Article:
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BACKYARD COMPOST

Organic Matter For A Healthy Landscape

Recent weather extremes have many Houston homeowners concerned about keeping their yards healthy. Healthy plants need healthy soil. But what makes a soil healthy?

Increasing organic matter in the soil increases water retention and nutrient availability. Landscape plants and turf grasses grow deeper roots and become drought-tolerant, flood-tolerant, even disease and pest resistant. So, where do you get organic matter?

Visit the forest at the Houston Arboretum and Nature Center and find a carpet of fallen leaves covering the ground. Scrape through this layer with your foot and another layer of gray, less recognizable leaves presents itself. Use a stick to dig deeper and all you see are fragments of even older leaves. This multi-year process of layered decomposition is nature's way of recycling the nutrients stored in the leaves. This type of organic matter is called Leaf Mold Compost.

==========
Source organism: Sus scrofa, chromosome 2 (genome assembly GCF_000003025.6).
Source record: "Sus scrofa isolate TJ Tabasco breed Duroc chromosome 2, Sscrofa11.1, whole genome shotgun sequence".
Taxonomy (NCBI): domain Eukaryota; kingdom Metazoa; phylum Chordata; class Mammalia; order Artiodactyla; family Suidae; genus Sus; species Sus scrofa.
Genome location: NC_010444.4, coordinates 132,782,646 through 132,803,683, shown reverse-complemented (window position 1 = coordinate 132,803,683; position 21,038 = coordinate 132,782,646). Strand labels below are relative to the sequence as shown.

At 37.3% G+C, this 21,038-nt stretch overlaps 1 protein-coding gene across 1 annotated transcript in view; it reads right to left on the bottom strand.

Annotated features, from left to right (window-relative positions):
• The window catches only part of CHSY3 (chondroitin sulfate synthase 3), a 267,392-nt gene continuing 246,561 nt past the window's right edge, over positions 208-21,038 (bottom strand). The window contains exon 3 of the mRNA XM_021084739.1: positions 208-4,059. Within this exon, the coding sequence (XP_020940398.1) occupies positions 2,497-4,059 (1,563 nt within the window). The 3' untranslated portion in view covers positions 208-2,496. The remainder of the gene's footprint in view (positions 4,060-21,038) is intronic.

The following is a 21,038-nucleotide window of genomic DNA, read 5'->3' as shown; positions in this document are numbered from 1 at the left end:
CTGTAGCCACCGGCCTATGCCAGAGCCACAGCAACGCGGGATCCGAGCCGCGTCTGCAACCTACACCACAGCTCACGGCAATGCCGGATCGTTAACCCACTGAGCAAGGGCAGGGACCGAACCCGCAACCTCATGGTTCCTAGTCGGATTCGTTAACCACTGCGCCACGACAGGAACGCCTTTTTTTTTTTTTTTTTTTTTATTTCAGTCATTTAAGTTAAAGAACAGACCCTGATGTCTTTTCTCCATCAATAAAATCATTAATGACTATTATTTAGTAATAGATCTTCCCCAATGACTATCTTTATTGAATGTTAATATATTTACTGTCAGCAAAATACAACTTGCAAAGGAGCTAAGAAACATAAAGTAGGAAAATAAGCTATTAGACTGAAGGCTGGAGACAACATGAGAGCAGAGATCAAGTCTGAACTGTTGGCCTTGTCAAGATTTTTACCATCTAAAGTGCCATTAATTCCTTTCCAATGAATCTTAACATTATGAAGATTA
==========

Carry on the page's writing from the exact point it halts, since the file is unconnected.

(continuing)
You can create your own version right at home. It's called Backyard Compost, and it utilizes fast growing bacteria to make finished compost in as little as six weeks. Best of all, the three necessary ingredients can be found in any kitchen and yard.

The GREENS include nitrogen-rich fruit and vegetable scraps like peelings, cores, trimmings and last night's salad devoid of oils and butter. The BROWNS include dead leaves, broken twigs and even shredded newspaper. All contain cellulose, a difficult to digest form of sugar. The BLACK ACTIVATORS are live bacteria found naturally in soil. A shovel of garden soil, bag of cow manure or a bucket of finished compost is all teaming with millions of these microbes.

When combined in a balanced ratio, the GREENS provide the metabolic fuel necessary for bacteria found in the BLACK ACTIVATOR to grow quickly and break down the decay-resistant cellulose of the BROWNS. When completely decomposed, the resulting dark brown-black compost has the look, the feel and the smell of fresh soil.

To learn more about Backyard Composting and to make your own Compost Tumbler, the Houston Arboretum & Nature Center offers two hands-on classes: February 2 and 9. To register for either class, visit www.houstonarboretum.org

Joe is the Adult Programs Director at the Houston Arboretum & Nature Center, 4501 Woodway Drive. jblanton@houstonarboretum.com

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